which, according to the Constitution: must be adhered to, as if it were US law.

But, this concerns you little, I know. Better to have a secret system of gulags where non-persons...ahh, I mean, non-citizens...um...sorry: "terrorists"...are locked up and forgotten, all so some weak President can claim that he's tough on the "war on terror."

Would that make you feel safer, knowing that a lot of Arab's (with no way to test their innocence) are jailed, and tortured?

Last edited by Neil Mick : 10-02-2006 at 12:52 AM.
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Old 10-02-2006, 04:05 AM   #13
dps
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Re: RIP Habeas Corpus, Hello Torture

Quote:
Neil Mick wrote:
Quick: do you know what Habeas Corpus is?
Yes, its about
Constitutional rights.

http://www.usconstitution.net/glossary.html

"This document contains words, phrases, and concepts used in the United States Constitution. Links to this document can be found on the U.S. Constitution Page. Note that some words are defined only as they apply to the Constitution itself. You may also wish to see the Popular Names Page, the Notes Page, and the Advanced Topics Page."

"Habeas Corpus
habeas corpus n. Law A writ issued to bring a party before a court to prevent unlawful restraint. [<Med. Lat., you should have the body] Source: AHD

The basic premise behind habeas corpus is that you cannot be held against your will without just cause. To put it another way, you cannot be jailed if there are no charges against you. If you are being held, and you demand it, the courts must issue a writ or habeas corpus, which forces those holding you to answer as to why. If there is no good or compelling reason, the court must set you free. It is important to note that of all the civil liberties we take for granted today as a part of the Bill of Rights, the importance of habeas corpus is illustrated by the fact that it was the sole liberty thought important enough to be included in the original text of the Constitution."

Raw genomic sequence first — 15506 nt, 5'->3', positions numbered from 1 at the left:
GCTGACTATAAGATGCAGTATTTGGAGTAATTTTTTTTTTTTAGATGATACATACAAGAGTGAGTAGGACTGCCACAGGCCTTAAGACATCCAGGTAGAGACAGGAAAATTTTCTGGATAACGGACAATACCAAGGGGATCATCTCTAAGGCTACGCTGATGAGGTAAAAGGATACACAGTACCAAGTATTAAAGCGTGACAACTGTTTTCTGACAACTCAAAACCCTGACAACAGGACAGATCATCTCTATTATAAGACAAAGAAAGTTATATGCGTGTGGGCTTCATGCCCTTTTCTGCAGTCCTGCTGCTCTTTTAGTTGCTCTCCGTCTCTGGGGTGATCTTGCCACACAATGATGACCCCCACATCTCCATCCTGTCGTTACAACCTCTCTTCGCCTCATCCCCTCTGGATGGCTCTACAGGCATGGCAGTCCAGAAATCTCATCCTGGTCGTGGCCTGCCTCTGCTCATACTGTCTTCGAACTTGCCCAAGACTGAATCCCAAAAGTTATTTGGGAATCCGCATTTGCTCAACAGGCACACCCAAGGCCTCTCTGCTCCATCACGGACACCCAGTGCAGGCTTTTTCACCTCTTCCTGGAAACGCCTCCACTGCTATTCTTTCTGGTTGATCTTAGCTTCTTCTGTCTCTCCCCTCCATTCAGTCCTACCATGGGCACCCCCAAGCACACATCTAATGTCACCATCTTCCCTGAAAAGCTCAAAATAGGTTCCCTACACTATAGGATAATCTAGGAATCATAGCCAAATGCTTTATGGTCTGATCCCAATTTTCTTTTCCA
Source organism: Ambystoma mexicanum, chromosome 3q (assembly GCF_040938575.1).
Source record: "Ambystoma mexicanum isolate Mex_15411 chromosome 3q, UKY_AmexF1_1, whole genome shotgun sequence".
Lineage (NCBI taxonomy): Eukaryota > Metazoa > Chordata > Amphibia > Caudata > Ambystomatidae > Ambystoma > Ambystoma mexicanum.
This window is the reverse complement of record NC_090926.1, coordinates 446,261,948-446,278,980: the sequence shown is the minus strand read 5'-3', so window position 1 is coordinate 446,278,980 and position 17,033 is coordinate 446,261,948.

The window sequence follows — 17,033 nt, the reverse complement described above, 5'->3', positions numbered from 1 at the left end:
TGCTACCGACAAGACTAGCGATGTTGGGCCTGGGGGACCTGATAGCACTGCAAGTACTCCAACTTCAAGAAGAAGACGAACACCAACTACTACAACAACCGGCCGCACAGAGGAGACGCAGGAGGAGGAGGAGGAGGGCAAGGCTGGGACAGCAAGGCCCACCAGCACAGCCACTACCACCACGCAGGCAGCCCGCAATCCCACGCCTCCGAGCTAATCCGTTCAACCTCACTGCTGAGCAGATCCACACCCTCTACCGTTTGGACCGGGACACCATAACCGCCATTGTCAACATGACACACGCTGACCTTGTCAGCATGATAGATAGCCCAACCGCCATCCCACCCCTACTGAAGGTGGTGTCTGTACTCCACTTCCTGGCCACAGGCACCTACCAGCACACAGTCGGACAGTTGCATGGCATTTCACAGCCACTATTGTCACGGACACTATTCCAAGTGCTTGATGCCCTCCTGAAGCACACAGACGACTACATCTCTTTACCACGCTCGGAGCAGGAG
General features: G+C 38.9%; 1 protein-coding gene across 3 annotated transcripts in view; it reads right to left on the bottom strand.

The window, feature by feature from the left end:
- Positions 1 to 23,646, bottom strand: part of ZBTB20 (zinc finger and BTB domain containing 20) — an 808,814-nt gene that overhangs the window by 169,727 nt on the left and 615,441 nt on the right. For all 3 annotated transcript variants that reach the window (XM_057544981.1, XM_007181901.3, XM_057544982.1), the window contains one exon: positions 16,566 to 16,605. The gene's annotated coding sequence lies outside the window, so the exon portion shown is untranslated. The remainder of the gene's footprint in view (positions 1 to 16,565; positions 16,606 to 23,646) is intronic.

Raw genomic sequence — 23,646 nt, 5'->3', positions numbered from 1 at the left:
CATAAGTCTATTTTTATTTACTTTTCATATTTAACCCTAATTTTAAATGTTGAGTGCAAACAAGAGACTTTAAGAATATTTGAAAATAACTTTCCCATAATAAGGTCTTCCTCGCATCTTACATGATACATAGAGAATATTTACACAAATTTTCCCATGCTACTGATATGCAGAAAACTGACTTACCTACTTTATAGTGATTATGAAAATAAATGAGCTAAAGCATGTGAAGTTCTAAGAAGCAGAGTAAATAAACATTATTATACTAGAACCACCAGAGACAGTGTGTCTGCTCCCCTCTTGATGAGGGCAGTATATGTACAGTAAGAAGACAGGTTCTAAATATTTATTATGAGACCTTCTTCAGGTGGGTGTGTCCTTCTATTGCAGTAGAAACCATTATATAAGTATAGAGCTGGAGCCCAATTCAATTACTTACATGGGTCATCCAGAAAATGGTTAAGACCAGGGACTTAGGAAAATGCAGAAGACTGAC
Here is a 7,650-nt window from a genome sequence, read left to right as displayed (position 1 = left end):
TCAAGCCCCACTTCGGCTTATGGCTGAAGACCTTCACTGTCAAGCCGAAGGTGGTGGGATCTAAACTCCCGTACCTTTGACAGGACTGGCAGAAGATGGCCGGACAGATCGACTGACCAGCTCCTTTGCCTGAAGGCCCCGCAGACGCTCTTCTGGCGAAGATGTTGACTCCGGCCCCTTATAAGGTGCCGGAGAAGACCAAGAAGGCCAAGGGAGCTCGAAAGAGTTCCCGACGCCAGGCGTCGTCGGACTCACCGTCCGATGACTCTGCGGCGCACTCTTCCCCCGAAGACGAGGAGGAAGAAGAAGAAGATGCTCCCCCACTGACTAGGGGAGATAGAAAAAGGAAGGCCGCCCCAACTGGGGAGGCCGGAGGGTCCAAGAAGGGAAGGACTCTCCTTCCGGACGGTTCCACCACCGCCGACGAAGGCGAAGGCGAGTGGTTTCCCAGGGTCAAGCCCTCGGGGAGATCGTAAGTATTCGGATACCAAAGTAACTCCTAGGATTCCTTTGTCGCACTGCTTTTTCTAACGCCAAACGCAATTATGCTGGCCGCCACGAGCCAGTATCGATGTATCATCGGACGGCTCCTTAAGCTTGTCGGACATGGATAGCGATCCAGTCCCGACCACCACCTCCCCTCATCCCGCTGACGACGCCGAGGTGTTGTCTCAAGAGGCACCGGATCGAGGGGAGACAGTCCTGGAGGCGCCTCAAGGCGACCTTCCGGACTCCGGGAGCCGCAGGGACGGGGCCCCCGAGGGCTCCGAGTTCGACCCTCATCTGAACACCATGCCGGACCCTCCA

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Old 10-02-2006, 04:51 AM   #14
dps
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Re: RIP Habeas Corpus, Hello Torture

Article I, Section 9, of the Constitution, "The privilege of the Writ of Habeas Corpus shall not be suspended unless when in Cases of Rebellion or Invasion the public Safety may require it."


http://www.uscourts.gov/outreach/top..._casestudy.htm
The Role of Federal Courts in Balancing Liberties and Safety

Case Study

Johnson v. Eisentrager
339 U.S. 763 (1950)

Issue
Are foreign nationals entitled to habeas corpus relief in the federal courts if they have never lived in the United States?

Ruling (6-3)
No. In a 6-3 ruling, the Supreme Court stated that the convicted German nationals were not entitled to habeas relief in the federal courts.
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Old 10-02-2006, 05:06 AM   #15
dps
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Re: RIP Habeas Corpus, Hello Torture

http://writ.news.findlaw.com/dorf/20020123.html

"Are al Qaeda Fighters Prisoners of War?

First, what does it take to qualify as a prisoner of war? Article IV of the Geneva Convention states that members of irregular militias like al Qaeda qualify for prisoner-of-war status if their military organization satisfies four criteria.
[[Prisoners or unlawful combatants?]]

The criteria are: "(a) that of being commanded by a person responsible for his subordinates; (b) that of having a fixed distinctive sign recognizable at a distance; (c) that of carrying arms openly; [and] (d) that of conducting their operations in accordance with the laws and customs of war."

Al Qaeda does not satisfy these conditions. Perhaps Osama bin Laden could be considered "a person responsible for his subordinates," although the cell structure of al Qaeda belies the notion of a chain of command. But in any event, al Qaeda members openly flout the remaining three conditions.